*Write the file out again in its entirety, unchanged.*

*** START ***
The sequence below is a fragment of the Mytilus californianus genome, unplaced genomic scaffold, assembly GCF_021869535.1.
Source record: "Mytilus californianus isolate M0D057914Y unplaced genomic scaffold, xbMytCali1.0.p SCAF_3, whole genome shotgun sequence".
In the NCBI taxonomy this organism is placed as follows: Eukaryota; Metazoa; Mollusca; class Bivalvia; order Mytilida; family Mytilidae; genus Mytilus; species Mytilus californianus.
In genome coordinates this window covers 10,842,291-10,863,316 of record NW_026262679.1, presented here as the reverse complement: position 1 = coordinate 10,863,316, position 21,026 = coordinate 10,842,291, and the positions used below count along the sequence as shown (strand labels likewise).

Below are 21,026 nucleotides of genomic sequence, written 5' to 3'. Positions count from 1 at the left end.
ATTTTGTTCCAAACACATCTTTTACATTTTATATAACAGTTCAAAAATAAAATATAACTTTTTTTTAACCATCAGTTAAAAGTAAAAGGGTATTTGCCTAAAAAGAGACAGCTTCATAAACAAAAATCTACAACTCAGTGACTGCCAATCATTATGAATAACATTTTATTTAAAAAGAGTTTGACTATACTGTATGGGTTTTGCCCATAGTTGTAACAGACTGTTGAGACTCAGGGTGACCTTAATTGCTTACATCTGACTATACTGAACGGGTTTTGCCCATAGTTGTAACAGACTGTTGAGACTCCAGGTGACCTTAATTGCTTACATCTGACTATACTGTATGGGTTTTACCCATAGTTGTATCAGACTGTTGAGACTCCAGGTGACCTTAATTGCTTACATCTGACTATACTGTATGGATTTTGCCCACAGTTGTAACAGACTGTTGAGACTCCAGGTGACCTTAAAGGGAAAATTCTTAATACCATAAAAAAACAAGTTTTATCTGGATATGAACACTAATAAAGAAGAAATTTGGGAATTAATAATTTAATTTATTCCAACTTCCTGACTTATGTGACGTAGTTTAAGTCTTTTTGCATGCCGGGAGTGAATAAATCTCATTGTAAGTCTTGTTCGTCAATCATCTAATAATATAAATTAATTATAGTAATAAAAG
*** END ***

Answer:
The sequence below is a fragment of the Mytilus californianus genome, unplaced genomic scaffold, assembly GCF_021869535.1.
Source record: "Mytilus californianus isolate M0D057914Y unplaced genomic scaffold, xbMytCali1.0.p SCAF_3, whole genome shotgun sequence".
In the NCBI taxonomy this organism is placed as follows: Eukaryota; Metazoa; Mollusca; class Bivalvia; order Mytilida; family Mytilidae; genus Mytilus; species Mytilus californianus.
In genome coordinates this window covers 10,842,291-10,863,316 of record NW_026262679.1, presented here as the reverse complement: position 1 = coordinate 10,863,316, position 21,026 = coordinate 10,842,291, and the positions used below count along the sequence as shown (strand labels likewise).

Below are 21,026 nucleotides of genomic sequence, written 5' to 3'. Positions count from 1 at the left end.
ATTTTGTTCCAAACACATCTTTTACATTTTATATAACAGTTCAAAAATAAAATATAACTTTTTTTTAACCATCAGTTAAAAGTAAAAGGGTATTTGCCTAAAAAGAGACAGCTTCATAAACAAAAATCTACAACTCAGTGACTGCCAATCATTATGAATAACATTTTATTTAAAAAGAGTTTGACTATACTGTATGGGTTTTGCCCATAGTTGTAACAGACTGTTGAGACTCAGGGTGACCTTAATTGCTTACATCTGACTATACTGAACGGGTTTTGCCCATAGTTGTAACAGACTGTTGAGACTCCAGGTGACCTTAATTGCTTACATCTGACTATACTGTATGGGTTTTACCCATAGTTGTATCAGACTGTTGAGACTCCAGGTGACCTTAATTGCTTACATCTGACTATACTGTATGGATTTTGCCCACAGTTGTAACAGACTGTTGAGACTCCAGGTGACCTTAAAGGGAAAATTCTTAATACCATAAAAAAACAAGTTTTATCTGGATATGAACACTAATAAAGAAGAAATTTGGGAATTAATAATTTAATTTATTCCAACTTCCTGACTTATGTGACGTAGTTTAAGTCTTTTTGCATGCCGGGAGTGAATAAATCTCATTGTAAGTCTTGTTCGTCAATCATCTAATAATATAAATTAATTATAGTAATAAAAG